Each multi-port register in the Physical Register File 28 is directly connected to a first port of a corresponding dual-port register in the Shadow 1 Register File 32-1. As depicted in FIG. 3, the second port of each dual-port register in the Shadow 1 Register File 32-1 is directly connected to a first port of a corresponding dual-port register in the Shadow 2 Register File 32-2. The second port of the dual-port registers in the Shadow 2 Register File 32-2 is randomly accessed by the Register Save Engine 30. Although FIG. 3 depicts two Shadow Register Files 32-1, 32-2, those of skill in the art will readily recognize that the number of serially connected Shadow Register Files 32-1, 32-2 may range from one to as many as desired. The set of registers including the Physical Register File 28 and all serially-connected Shadow Register Files 32 is referred to herein as the shadow register file system.

A Top of Stack pointer and Save/Restore pointer manage the availability of multi-port registers in the Physical Register File 28, as well as, in some embodiments, saving data to and restoring data from the last Shadow Register File 32-2. Both pointers are maintained by the Register Save Engine 30. In one embodiment, both pointers are initialized to the top of the register files. As multi-port registers in the Physical Register File 28 are allocated to newly called procedures, the Top of Stack pointer is incremented by the number of multi-port registers allocated. Registers at or below the Top of Stack pointer (and above the position of the Save/Restore pointer) are allocated to procedures and may contain program data, and registers above the Top of Stack pointer (and at or below the position of the Save/Restore pointer) are free for allocation to new procedures. This relationship holds even as the pointers “wrap” around the register files. When the Top of Stack and Save/Restore registers point to the same position with the register files, the Physical Register File 28 is full.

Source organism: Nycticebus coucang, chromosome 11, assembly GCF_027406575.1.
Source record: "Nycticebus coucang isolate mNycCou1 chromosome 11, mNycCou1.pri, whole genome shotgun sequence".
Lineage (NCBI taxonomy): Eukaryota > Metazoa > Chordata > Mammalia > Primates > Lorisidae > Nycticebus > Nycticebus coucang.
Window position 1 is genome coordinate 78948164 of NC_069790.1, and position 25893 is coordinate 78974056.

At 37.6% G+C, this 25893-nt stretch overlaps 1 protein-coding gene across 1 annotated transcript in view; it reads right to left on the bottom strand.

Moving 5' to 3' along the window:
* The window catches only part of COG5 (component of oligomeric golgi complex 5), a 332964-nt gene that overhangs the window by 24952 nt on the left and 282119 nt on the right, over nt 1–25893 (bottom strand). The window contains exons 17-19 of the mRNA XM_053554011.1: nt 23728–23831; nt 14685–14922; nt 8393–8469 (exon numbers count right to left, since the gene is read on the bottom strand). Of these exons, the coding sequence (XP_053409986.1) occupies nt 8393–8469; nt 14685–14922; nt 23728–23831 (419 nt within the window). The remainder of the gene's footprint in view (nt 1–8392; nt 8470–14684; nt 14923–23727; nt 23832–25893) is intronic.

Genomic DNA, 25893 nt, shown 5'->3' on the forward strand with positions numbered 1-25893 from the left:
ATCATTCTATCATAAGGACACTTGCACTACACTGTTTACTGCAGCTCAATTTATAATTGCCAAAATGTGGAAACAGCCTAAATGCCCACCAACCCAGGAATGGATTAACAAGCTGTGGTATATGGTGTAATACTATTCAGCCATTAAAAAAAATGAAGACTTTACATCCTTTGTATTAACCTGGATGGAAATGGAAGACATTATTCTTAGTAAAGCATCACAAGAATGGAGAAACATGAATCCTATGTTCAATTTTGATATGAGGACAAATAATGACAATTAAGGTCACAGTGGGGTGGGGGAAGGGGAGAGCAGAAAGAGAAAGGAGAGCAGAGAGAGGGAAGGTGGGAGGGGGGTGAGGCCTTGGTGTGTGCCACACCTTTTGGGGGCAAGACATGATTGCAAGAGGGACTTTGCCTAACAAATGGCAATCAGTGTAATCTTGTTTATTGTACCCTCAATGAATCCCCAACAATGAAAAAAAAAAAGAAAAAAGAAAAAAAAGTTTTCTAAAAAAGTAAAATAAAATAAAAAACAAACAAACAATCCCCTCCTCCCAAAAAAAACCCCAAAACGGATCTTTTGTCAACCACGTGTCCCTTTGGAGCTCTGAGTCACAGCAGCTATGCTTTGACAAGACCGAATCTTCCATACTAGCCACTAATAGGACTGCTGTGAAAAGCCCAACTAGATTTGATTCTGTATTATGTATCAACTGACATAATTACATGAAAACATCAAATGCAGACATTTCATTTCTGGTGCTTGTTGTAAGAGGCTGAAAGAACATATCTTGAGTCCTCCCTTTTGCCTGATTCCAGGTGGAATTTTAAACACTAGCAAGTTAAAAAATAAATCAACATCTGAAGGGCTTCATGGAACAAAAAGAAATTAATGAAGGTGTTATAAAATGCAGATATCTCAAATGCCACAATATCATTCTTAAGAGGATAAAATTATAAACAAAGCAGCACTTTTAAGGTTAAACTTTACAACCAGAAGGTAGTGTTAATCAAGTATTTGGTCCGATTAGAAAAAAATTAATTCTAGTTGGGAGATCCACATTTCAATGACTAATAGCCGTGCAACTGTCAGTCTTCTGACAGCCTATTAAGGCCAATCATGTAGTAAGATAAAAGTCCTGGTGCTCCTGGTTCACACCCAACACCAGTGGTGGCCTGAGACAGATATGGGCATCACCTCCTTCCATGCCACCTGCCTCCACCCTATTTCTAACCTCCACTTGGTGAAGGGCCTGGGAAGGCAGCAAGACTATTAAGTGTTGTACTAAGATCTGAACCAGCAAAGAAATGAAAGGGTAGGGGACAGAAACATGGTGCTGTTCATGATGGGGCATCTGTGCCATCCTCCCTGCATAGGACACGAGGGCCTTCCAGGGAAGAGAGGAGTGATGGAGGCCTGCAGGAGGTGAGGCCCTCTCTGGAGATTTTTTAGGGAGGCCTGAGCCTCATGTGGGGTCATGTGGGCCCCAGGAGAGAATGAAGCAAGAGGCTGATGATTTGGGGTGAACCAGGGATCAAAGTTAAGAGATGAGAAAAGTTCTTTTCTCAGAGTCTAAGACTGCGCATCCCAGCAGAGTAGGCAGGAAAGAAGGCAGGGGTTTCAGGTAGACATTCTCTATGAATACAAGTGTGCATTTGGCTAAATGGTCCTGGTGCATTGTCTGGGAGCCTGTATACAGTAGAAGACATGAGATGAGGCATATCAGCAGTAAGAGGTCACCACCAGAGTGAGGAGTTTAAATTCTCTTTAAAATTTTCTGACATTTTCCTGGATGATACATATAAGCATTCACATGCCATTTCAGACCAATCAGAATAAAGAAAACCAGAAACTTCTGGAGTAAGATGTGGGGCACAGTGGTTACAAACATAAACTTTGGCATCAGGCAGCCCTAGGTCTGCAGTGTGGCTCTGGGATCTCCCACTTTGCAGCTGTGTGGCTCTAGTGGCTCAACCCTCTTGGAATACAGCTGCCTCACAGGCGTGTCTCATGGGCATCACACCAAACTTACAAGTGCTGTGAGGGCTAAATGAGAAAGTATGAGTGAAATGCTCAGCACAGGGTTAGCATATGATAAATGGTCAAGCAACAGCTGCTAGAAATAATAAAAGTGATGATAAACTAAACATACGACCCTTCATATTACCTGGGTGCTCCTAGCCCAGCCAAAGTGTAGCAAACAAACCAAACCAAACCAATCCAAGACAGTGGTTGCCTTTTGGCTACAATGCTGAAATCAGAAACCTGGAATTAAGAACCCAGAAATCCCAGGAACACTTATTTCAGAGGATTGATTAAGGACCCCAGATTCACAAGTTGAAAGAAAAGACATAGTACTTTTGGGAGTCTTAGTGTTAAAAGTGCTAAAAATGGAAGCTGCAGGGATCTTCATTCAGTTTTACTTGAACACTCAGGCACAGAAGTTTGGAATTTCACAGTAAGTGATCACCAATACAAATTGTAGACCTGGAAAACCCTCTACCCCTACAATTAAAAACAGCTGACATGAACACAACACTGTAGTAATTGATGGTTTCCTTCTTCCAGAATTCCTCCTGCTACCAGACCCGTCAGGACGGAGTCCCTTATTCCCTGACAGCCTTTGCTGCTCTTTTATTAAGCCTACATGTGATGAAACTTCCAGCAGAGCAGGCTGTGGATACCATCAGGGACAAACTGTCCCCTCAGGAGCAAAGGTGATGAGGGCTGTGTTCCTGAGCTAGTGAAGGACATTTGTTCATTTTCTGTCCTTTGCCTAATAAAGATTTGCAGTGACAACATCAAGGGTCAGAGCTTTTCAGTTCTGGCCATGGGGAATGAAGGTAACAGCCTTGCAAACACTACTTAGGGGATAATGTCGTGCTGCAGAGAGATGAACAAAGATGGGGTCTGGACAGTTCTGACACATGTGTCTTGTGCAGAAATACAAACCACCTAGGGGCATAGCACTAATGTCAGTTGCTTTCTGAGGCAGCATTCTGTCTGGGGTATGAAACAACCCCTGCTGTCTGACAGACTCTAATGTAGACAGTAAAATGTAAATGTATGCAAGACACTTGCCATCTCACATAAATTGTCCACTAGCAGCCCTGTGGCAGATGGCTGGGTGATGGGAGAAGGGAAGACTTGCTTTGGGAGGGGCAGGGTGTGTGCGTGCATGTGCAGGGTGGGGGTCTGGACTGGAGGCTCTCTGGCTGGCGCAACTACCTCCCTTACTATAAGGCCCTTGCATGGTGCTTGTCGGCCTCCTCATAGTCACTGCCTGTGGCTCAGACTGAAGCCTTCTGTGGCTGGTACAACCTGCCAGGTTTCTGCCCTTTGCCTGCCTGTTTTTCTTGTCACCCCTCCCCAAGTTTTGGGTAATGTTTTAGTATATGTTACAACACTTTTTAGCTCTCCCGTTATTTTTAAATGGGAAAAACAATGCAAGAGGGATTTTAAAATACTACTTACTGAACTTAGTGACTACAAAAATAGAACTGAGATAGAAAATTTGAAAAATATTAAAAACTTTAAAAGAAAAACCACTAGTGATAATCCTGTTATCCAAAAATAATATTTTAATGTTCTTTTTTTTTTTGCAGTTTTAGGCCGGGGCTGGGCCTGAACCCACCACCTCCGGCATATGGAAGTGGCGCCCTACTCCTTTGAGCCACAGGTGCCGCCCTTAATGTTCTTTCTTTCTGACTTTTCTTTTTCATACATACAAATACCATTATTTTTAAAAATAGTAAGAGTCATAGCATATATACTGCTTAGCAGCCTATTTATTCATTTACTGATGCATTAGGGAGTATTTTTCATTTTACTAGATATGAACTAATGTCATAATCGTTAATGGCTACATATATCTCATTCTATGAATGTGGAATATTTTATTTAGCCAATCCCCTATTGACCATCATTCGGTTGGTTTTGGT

As a procedure completes execution and returns control to its calling procedure, the Top of Stack pointer is decremented by the number of registers that were allocated to the completed procedure. Registers below the Top of Stack pointer (and above the position of the Save/Restore pointer) hold data associated with the currently active procedure, and possibly data associated one or more procedures that are inactive, having called other procedures, but will be reactivated when the called procedure complete execution.

When a procedure is called and requests the allocation of more multi-port registers than the number of unallocated multi-port registers remaining in the Physical Register File 28, the Register Save Engine 30 saves data associated with inactive procedures—that is, data stored in multi-port registers that are allocated to inactive procedures (possibly including the calling procedure)—from the Physical Register File 28 to corresponding dual-port registers in the Shadow 1 Register File 32-1. This operation is referred to herein as “spilling” data. Since each multi-port register in the Physical Register File 28 is directly connected to a corresponding dual-port register in the Shadow 1 Register File 32-1, data associated with all inactive procedures may be saved from the Physical Register File 28 to the Shadow 1 Register File 32-1 in a single cycle, according to one embodiment.